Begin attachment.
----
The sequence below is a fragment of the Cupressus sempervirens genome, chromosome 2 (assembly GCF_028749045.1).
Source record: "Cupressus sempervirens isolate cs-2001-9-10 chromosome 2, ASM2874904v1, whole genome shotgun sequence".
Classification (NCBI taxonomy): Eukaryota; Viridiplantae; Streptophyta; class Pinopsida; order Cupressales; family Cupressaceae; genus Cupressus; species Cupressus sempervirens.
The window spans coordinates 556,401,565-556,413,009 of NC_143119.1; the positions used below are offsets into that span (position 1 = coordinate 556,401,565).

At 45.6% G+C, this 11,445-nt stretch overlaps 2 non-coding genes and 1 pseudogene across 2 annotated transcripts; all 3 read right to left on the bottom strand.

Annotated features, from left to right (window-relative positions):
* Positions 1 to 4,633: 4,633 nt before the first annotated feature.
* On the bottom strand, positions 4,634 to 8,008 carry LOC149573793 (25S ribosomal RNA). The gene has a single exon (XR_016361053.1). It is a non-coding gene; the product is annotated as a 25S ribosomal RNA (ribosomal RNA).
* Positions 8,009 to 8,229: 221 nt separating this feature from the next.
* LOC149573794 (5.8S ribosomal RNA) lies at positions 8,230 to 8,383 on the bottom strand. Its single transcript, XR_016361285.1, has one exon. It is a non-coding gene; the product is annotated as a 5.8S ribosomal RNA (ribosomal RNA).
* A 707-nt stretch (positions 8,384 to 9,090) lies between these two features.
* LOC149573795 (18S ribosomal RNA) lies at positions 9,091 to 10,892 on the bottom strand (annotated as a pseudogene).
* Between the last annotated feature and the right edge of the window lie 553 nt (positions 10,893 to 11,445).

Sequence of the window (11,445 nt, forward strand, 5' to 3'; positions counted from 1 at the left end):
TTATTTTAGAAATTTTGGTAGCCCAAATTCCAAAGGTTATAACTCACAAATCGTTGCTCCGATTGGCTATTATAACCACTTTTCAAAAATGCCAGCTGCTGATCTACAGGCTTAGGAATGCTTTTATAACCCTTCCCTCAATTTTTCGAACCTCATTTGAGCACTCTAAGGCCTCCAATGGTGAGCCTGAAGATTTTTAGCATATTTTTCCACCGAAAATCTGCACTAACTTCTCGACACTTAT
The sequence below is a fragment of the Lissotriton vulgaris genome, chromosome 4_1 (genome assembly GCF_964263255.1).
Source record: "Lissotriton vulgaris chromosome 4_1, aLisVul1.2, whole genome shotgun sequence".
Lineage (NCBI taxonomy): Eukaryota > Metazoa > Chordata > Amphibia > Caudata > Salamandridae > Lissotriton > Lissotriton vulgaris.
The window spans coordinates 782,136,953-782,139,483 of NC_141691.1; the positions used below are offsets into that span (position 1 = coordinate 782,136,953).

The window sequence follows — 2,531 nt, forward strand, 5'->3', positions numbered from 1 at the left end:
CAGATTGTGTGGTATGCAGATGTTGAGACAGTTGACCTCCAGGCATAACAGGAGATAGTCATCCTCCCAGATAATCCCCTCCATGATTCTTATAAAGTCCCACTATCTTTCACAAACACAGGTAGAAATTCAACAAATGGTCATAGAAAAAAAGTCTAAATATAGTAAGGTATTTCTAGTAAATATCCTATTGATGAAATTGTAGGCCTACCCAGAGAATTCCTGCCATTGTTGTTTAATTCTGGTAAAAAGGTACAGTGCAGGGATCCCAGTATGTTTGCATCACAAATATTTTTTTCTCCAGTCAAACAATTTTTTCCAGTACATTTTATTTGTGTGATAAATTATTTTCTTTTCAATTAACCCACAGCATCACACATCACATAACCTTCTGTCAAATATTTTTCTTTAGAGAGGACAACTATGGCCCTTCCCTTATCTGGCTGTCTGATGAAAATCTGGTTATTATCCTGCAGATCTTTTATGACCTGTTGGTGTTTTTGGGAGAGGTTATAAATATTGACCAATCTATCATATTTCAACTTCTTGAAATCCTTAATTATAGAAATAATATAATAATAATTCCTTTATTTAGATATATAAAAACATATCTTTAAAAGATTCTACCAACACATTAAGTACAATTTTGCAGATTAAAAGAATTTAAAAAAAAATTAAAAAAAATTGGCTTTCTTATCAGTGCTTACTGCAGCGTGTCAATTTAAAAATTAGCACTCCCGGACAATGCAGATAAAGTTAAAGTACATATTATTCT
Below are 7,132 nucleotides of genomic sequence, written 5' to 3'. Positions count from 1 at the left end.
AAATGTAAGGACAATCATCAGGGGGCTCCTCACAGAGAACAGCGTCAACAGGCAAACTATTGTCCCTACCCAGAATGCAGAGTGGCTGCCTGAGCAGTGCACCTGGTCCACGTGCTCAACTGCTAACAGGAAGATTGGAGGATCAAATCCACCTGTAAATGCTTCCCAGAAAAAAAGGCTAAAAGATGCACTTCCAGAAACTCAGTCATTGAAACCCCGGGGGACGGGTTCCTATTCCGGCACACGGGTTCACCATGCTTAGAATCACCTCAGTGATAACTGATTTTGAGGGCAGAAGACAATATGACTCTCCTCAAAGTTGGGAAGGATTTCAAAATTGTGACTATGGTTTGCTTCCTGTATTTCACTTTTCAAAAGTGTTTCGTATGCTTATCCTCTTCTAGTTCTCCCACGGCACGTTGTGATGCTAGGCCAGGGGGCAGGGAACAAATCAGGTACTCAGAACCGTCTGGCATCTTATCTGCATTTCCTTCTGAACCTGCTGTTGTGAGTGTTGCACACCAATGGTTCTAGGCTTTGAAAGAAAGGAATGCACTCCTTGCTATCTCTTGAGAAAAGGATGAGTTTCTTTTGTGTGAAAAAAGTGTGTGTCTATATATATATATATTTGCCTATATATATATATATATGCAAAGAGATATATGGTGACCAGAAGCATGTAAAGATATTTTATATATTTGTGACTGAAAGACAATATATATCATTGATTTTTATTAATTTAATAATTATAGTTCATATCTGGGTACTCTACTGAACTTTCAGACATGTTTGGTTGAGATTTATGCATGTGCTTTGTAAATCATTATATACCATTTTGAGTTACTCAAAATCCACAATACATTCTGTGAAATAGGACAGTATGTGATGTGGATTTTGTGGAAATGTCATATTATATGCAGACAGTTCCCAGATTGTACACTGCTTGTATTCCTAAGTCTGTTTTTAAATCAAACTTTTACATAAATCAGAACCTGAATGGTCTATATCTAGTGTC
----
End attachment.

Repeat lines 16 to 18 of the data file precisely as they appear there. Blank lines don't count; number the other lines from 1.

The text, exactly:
The sequence below is a fragment of the Lissotriton vulgaris genome, chromosome 4_1 (genome assembly GCF_964263255.1).
Source record: "Lissotriton vulgaris chromosome 4_1, aLisVul1.2, whole genome shotgun sequence".
Lineage (NCBI taxonomy): Eukaryota > Metazoa > Chordata > Amphibia > Caudata > Salamandridae > Lissotriton > Lissotriton vulgaris.